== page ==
One year after winning the US Open as a junior, Andy Roddick has his first major US Open meltdown as a pro during his thisclose 2001 US Open quarterfinal against Lleyton Hewitt. Roddick was serving to stay in it, at 4-5 in the fifth set. Momentum was on his side. He'd won the first set in a tiebreak, 7-6, lost the second and third and then regrouped to snatch the fourth set from Hewie at 6-3.
I appreciate the look on Roddick's face as he tries to corral all the Tennis Hate he sent galloping around Arthur Ashe stadium. He takes a big breath and tries to settle himself. It reminds me of Coach Al, saying to me, "don't get excited. Get composed before you serve."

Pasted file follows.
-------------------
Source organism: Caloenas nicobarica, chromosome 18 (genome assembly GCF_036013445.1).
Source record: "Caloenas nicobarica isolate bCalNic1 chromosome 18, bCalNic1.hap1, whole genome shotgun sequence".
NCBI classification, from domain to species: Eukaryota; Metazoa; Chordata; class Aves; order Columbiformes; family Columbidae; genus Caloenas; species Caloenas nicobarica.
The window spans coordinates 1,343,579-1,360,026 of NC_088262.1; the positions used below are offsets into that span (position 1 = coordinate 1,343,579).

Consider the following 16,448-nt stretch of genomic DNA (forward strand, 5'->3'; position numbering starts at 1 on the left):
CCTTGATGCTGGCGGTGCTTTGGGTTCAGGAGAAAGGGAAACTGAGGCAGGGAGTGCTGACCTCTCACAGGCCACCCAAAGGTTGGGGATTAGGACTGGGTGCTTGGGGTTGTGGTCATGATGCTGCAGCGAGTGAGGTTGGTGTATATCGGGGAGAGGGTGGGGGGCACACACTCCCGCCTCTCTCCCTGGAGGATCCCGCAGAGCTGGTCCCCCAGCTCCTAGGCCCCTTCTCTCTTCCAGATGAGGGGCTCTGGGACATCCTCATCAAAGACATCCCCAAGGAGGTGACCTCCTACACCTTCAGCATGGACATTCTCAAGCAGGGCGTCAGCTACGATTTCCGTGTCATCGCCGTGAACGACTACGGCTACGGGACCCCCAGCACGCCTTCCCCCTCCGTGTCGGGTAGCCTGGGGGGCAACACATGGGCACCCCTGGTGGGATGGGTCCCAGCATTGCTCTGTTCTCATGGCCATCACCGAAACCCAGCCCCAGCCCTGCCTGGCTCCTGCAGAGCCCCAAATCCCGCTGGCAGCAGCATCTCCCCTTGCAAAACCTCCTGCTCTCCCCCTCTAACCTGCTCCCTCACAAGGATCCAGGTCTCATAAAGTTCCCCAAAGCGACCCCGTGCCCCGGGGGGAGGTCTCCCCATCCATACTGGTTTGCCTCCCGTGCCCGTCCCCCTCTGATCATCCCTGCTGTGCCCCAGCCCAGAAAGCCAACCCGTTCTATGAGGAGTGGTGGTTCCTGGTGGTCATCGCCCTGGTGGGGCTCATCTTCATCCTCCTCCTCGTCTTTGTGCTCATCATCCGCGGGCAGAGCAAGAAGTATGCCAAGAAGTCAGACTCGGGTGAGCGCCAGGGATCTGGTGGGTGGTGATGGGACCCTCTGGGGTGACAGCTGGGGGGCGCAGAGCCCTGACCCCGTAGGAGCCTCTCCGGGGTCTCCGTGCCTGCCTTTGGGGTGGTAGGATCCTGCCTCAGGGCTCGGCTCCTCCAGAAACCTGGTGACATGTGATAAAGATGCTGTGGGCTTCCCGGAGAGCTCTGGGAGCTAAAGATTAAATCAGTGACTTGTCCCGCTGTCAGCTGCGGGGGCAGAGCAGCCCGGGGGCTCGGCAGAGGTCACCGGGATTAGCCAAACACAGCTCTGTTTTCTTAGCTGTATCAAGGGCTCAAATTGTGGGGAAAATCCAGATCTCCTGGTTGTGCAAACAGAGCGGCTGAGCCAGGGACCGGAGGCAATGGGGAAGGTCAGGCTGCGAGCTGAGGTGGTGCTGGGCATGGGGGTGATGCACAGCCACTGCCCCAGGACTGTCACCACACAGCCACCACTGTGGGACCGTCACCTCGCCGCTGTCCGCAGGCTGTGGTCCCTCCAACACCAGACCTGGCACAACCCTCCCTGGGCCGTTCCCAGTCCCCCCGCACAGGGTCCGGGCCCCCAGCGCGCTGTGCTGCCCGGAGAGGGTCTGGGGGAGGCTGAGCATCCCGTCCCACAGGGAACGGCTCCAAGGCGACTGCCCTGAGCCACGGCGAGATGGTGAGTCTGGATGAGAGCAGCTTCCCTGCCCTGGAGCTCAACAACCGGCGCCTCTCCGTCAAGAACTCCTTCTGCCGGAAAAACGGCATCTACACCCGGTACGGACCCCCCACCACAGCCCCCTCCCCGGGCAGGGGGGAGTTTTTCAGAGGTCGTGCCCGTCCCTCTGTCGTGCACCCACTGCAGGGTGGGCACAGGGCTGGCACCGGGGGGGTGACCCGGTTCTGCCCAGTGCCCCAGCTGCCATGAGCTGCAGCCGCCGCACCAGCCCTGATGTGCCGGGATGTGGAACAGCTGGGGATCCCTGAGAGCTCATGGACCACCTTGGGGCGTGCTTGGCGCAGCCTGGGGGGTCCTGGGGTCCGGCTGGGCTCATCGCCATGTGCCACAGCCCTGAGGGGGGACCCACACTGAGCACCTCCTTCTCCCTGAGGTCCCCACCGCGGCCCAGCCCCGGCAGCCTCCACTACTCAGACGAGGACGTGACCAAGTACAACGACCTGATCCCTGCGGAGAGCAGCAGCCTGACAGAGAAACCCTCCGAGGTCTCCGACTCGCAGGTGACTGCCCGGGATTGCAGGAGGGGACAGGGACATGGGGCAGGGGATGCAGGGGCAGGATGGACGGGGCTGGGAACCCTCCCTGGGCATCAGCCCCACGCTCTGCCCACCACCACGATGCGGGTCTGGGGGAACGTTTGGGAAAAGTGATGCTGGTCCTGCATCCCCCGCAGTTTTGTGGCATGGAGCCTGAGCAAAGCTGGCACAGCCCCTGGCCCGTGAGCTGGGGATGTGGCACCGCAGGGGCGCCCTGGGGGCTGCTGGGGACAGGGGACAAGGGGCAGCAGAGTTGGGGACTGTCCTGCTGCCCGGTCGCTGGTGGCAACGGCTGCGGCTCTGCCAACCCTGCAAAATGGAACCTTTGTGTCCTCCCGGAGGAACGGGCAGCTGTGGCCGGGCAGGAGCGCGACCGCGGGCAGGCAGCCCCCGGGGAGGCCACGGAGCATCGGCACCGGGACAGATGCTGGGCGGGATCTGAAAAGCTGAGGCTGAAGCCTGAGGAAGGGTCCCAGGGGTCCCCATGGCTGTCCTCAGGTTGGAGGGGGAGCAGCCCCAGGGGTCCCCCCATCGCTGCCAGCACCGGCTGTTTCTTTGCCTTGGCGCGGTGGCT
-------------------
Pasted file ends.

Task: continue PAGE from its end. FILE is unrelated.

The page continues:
Hewitt, meanwhile, is fiddling with his strings while his squeeze at the time, one of my favorite players, Kim Cjisters, keeps her game face on. Roddick makes several unforced errors to give Hewitt the break, the set and the match. The 20-year-old from Australia went on to win the US Open, his first of two Grand Slam titles (He won Wimby the next year).
Roddick got his turn to hoist the trophy at Arthur Ashe Stadium two years later, in 2003. It would be his only Grand Slam title.
I can't embed the video. Click on the link. It's worth a watch, just to see how the two young guns handled the pressure. And to see how young they were. I forget that these tennis pros, especially the ones we're talking about now -- Sloane Stephens, Milos Raonic, Francis Tiafoe -- are barely at legal drinking age.